The President has power to execute an Executive Order without the concurrence of Congress only if the order does not result in spending money and is otherwise within the President’s Executive Powers stated in Article II of the Constitution. For the President to spend money by an executive order, the Congress must pass an appropriation for the withdrawal of money from the Treasury (Article I, Section 9, Clause 7) and per 31 USC 1301 et seq (Anti- deficiency Act (P.L. 97-258)). Congress has the ability to kill such a spending order, and should have, but no money has been spent and the Supreme Court correctly killed it.
President Biden, and many Democrats claimed to find authority in a post 9/11 law that helped members of the military to obtain forgiveness of student financial assistance by waiver or modification on account of national emergency or military operations. Chief Justice John G. Roberts addressed this as not applicable, saying, “loan forgiveness for 43 million Americans “modifying” the term of assistance is akin to saying the French Revolution “modified” the French nobility.”
Roberts did not use the “Major Questions Doctrine” in which the Supreme Court has power to remand to Congress a law which it considers of major economic or political significance and presumes should not be delegated to executive agencie for approval, but rather to be approved only by Congress. The nondelegation doctrine dates to John Locke and holds the legislature is wholly responsible for stating the law and may not delegate responsibility elsewhere. In February, 2023 during oral argument, Chief Justice Roberts said, “If so, much money is to be spent, affecting the obligations of so many Americans, that is something for Congress to act on.”
Justice Elena Kagan in her dissent brought up the “Major Questions Doctrine.” She thinks it is just fine that the Congress appropriated in response to the Pandemic five trillion dollars in bills and suspended debt payments on student loans but said nothing about forgiveness. Suspension is temporary and will be recovered, but forgiveness means it is “gifted-away”, gone forever. Justice Kagan would have had the Court bless the Education Department’s reading of an inapplicable law from an entirely different event – the 9/11 attack. That thinking is wrong! Congress did answer the question on forgiveness of debt by leaving it out of the appropriation. This is where the interpretation of the “rule of law” takes its meaning from.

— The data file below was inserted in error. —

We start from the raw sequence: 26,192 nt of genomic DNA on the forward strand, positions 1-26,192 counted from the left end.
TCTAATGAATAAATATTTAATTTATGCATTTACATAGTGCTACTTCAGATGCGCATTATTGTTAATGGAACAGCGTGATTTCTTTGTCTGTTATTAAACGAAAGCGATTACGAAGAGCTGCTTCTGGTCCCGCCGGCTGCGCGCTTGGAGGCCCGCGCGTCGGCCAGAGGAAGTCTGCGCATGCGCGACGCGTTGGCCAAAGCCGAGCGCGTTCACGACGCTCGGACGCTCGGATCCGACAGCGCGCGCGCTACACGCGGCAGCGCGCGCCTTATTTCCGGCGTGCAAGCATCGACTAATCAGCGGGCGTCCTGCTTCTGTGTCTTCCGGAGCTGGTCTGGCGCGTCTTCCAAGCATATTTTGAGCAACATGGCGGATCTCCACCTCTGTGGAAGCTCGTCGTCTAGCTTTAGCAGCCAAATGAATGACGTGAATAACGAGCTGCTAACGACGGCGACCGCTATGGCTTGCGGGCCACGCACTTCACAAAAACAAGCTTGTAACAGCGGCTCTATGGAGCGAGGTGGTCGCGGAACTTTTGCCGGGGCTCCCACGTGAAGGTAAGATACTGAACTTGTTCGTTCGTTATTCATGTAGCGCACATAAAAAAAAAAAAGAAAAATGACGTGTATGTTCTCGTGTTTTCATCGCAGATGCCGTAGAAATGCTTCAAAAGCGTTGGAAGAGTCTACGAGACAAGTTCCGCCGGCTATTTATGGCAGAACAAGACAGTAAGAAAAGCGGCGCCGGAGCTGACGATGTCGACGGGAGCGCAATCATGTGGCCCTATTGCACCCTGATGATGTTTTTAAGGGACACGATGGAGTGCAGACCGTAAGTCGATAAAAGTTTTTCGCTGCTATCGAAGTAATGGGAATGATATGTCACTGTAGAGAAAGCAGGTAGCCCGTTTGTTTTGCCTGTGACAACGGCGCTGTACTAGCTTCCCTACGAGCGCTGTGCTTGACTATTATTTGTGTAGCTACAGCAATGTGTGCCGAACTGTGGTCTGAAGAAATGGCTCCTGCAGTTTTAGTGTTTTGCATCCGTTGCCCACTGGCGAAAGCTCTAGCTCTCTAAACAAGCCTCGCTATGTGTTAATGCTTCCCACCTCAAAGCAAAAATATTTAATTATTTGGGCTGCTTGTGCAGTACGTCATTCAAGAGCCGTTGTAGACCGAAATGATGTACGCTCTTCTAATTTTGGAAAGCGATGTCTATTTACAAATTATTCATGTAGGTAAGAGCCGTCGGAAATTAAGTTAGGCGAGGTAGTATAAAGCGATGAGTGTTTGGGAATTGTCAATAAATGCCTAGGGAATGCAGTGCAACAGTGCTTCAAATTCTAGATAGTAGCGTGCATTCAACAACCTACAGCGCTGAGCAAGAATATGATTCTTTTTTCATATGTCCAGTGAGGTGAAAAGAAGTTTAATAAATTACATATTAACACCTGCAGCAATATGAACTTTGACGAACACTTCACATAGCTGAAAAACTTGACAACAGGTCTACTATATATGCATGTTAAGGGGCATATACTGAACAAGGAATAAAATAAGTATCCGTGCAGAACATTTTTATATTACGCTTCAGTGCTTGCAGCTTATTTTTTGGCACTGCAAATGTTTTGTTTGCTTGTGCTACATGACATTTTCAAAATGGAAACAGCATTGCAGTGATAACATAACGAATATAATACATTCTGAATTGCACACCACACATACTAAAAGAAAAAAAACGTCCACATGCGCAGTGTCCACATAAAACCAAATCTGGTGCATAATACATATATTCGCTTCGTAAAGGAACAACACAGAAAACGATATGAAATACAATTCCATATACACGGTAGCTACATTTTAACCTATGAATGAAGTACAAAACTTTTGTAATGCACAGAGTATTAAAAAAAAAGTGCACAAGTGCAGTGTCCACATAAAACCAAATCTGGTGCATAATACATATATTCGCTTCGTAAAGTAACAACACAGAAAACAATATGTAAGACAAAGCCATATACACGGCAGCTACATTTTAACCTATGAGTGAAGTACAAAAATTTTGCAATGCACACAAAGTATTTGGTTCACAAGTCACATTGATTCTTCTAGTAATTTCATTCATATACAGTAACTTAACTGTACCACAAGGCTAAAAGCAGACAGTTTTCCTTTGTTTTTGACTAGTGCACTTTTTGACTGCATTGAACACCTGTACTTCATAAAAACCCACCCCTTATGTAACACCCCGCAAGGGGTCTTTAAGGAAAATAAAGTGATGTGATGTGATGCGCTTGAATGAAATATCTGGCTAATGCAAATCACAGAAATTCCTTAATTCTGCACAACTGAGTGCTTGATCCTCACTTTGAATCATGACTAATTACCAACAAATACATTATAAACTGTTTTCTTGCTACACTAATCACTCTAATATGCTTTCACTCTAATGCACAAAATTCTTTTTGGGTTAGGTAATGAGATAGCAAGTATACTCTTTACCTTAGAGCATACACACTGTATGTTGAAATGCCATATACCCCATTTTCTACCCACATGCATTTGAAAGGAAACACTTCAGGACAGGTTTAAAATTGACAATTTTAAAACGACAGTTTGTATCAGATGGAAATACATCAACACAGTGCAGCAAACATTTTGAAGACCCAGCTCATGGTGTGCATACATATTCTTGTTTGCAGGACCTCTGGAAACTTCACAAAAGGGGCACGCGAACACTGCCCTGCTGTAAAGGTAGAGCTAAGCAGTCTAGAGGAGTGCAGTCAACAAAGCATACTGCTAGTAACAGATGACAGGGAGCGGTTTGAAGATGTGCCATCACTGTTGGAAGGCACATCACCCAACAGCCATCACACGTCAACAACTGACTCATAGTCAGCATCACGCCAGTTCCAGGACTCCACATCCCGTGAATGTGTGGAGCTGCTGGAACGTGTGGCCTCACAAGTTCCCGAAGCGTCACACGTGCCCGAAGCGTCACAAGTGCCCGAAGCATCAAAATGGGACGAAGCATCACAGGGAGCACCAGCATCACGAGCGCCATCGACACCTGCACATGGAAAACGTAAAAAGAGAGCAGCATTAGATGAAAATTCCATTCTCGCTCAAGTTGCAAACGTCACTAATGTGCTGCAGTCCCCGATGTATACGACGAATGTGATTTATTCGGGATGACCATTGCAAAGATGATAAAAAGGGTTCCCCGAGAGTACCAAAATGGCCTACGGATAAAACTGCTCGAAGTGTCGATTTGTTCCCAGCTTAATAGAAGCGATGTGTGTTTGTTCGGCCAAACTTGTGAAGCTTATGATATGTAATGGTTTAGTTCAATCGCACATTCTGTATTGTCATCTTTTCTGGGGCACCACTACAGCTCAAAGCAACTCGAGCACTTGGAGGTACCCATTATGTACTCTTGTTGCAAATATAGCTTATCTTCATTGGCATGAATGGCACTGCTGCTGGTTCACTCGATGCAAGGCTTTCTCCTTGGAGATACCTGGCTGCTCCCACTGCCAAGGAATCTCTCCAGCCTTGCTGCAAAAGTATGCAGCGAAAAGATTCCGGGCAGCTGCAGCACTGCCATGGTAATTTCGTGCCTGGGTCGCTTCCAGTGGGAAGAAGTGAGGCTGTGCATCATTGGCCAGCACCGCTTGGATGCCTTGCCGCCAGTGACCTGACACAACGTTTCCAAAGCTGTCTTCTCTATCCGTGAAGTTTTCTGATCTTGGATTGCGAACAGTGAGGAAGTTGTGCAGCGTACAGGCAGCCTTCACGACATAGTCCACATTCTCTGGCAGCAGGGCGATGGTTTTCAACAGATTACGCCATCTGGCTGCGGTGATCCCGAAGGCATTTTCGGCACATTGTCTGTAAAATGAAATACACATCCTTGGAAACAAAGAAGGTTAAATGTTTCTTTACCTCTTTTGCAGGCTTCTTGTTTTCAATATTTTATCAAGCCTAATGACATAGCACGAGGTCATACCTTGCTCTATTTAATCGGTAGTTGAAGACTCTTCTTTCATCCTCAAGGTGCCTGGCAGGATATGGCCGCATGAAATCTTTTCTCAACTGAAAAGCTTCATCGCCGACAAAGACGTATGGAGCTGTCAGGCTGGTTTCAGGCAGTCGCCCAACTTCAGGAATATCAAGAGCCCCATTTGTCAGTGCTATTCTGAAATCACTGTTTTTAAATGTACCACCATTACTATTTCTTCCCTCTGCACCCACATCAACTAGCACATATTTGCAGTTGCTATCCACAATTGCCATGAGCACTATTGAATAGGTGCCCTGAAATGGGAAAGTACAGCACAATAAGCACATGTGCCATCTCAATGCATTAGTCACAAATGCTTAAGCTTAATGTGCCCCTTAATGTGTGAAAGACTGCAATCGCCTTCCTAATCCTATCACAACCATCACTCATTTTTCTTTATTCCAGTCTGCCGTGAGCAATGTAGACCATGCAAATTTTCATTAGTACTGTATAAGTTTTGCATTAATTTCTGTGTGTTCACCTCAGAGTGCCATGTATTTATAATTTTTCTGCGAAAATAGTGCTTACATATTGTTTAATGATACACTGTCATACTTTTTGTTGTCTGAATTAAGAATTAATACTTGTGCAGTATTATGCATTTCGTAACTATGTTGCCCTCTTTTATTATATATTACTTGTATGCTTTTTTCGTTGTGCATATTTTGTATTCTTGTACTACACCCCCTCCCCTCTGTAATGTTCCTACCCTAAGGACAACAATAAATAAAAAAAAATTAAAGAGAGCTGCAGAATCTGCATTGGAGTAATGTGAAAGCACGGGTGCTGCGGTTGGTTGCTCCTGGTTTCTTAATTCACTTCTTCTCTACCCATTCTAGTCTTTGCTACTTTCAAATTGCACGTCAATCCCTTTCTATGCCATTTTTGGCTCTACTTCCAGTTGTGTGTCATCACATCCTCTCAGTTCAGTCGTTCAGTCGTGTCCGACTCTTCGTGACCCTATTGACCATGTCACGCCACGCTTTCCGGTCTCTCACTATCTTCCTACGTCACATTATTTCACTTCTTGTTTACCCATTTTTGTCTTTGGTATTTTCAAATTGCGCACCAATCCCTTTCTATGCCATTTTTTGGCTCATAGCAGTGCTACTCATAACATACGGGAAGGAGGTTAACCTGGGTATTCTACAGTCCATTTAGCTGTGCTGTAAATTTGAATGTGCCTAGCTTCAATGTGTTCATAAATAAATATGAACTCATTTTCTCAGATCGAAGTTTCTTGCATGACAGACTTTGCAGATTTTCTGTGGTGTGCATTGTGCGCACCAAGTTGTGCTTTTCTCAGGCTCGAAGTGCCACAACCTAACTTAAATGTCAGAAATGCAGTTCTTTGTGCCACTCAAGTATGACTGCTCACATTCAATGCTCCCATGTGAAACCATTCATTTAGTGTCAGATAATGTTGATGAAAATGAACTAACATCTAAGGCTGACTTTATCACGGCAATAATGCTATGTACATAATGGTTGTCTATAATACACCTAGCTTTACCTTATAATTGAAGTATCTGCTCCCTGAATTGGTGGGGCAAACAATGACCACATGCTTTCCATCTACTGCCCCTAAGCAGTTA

The Constitutional authority for the five trillion-dollar appropriation takes its approval in the Constitution; the general welfare clause in Article I, Section 8, Clause 1, that Congress may appropriate money for the general welfare. This clause was tested, perhaps a half-dozen times by Congress hoping the President would sign their bill to spend money that only benefitted a single state’s people. All the attempts were vetoed by the then-sitting Presidents. There were various interpretations as the reason for the veto, but the Constitution by placing the word general in front of the word welfare changes the meaning of who benefits from the welfare. General Welfare is always inclusive of all the people, and Welfare need not be for all the people. That interpretation stood strongly until the Great Depression, resulting in continuous welfare.
Returning to the duty of the officers of the national government to not spend on objects not authorized by the Constitution; the Constitution provides multiple means of the governments’ officers to be obedient to the Constitution. The Congress should not have approved an appropriation, which is what they did. The President initiated an illegal order, which he knew was dishonorable, and so advanced a huge corruption of spending, The end of the line is the Supreme Court to protect the Constitution and find the loan forgiveness scheme null and void, which it did. So, justice is fulfilled. Hopefully, Justice Kagan, who took the same oath of office that the other six Justices that signed the majority opinion gave when they were confirmed by the Senate. Justice Kagan would have singled out 43 million Americans from the 335 million Americans and enriched them by 430 billion dollars. The best reading of the Constitution has been missing for too long, and the ”Major Question Doctrine” should be an improvement for ever.
Publiustoo.com July 4, 2023
Constitutional Violations of Student-Debt Forgiveness